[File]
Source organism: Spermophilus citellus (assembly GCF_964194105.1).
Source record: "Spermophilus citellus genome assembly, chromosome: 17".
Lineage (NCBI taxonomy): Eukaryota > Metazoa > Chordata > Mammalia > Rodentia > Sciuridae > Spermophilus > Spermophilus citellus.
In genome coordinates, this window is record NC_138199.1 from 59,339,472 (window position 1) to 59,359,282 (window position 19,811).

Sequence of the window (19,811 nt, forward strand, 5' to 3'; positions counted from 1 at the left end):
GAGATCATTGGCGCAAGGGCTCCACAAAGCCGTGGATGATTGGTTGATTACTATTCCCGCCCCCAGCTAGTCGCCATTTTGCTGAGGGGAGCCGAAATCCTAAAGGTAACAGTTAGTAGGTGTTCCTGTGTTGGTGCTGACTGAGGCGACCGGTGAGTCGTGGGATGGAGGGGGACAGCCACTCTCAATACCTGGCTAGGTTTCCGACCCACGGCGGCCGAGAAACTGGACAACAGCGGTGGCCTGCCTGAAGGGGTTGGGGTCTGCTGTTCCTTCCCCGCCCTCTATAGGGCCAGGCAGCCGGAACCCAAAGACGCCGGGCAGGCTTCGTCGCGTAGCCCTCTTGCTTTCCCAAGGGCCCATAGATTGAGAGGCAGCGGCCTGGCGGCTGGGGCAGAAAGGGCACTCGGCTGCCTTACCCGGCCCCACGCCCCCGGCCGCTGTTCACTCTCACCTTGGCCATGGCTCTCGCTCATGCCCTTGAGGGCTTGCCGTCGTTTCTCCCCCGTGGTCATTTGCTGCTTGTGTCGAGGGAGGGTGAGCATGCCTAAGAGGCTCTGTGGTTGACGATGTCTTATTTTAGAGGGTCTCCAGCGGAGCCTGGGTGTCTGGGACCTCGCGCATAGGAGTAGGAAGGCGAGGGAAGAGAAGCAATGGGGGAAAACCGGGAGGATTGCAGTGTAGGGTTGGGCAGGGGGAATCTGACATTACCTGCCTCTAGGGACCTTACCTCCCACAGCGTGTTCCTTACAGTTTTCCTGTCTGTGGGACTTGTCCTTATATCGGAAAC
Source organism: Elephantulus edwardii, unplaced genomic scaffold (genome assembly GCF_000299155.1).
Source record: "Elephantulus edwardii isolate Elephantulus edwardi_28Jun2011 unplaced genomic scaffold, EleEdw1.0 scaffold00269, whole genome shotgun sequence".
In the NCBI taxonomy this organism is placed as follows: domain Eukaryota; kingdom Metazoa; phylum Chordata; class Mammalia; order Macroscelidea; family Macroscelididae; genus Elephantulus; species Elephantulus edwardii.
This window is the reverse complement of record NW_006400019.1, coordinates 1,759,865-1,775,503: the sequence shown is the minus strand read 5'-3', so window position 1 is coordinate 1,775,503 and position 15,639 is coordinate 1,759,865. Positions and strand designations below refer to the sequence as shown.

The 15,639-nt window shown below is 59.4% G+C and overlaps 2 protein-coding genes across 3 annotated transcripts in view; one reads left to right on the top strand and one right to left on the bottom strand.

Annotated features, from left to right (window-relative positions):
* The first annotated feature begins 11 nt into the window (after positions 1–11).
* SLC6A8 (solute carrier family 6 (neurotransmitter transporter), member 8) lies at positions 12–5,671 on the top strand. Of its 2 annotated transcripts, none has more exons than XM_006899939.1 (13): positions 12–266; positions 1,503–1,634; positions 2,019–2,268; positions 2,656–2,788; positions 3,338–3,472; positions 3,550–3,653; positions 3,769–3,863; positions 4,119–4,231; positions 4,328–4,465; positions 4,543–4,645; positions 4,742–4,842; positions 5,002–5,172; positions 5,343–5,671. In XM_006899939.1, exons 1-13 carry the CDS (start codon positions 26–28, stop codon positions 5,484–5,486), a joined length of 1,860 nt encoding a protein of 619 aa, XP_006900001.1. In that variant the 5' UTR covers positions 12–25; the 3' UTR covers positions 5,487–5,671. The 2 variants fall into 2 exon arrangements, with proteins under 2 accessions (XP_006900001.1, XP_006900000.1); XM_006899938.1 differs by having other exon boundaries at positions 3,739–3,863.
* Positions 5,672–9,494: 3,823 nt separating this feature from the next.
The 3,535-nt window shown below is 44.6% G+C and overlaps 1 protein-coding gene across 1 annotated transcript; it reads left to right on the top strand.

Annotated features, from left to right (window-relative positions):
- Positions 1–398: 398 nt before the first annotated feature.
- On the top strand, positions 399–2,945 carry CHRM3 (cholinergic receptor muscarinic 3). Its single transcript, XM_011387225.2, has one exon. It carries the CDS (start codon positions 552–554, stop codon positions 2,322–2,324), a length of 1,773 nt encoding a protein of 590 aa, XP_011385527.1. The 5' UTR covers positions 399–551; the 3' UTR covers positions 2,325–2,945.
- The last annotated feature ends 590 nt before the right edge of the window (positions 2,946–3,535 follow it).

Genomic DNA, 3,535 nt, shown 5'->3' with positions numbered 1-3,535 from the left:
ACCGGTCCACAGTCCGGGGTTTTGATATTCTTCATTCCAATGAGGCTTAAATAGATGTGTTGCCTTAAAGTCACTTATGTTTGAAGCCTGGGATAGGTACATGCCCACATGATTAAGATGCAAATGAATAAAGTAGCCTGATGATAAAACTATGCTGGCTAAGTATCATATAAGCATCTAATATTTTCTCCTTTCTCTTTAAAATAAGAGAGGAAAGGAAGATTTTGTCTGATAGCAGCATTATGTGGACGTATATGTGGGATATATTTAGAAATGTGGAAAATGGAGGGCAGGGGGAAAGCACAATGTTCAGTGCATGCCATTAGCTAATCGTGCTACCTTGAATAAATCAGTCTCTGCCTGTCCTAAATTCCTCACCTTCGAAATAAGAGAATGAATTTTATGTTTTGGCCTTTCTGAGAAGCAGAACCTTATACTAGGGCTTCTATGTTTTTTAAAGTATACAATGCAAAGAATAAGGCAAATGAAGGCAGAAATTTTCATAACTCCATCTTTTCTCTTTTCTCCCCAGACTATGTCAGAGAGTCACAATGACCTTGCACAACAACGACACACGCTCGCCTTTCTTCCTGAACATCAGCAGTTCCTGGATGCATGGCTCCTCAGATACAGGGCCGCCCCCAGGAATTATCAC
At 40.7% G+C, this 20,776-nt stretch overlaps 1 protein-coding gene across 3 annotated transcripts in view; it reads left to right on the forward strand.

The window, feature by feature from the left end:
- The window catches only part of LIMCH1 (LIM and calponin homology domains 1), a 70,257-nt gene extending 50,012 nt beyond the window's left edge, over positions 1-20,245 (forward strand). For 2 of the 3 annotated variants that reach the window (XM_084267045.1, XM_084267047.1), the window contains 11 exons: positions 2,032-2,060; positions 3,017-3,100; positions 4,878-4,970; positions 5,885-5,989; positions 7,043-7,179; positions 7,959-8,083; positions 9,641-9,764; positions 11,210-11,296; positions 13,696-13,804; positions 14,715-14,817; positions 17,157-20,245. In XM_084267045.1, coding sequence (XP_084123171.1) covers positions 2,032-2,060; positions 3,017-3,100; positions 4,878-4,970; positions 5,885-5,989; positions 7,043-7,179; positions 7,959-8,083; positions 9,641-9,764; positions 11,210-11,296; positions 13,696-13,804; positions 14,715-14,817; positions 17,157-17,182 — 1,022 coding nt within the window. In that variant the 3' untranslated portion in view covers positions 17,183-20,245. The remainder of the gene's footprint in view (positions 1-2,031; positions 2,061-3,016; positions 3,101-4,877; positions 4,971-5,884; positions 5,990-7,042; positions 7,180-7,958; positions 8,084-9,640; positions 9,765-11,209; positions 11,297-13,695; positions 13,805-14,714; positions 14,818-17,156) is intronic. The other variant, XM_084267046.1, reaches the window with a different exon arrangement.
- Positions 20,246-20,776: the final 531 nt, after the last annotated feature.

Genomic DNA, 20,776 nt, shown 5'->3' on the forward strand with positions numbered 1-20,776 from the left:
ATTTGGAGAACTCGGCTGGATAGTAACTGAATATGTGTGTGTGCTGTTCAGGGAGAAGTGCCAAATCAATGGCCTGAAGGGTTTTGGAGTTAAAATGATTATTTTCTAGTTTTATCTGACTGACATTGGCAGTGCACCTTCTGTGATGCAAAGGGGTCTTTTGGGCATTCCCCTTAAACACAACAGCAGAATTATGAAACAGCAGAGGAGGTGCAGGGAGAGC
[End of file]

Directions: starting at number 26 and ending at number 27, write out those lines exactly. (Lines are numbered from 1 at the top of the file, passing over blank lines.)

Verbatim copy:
- Positions 20,246-20,776: the final 531 nt, after the last annotated feature.

Genomic DNA, 20,776 nt, shown 5'->3' on the forward strand with positions numbered 1-20,776 from the left: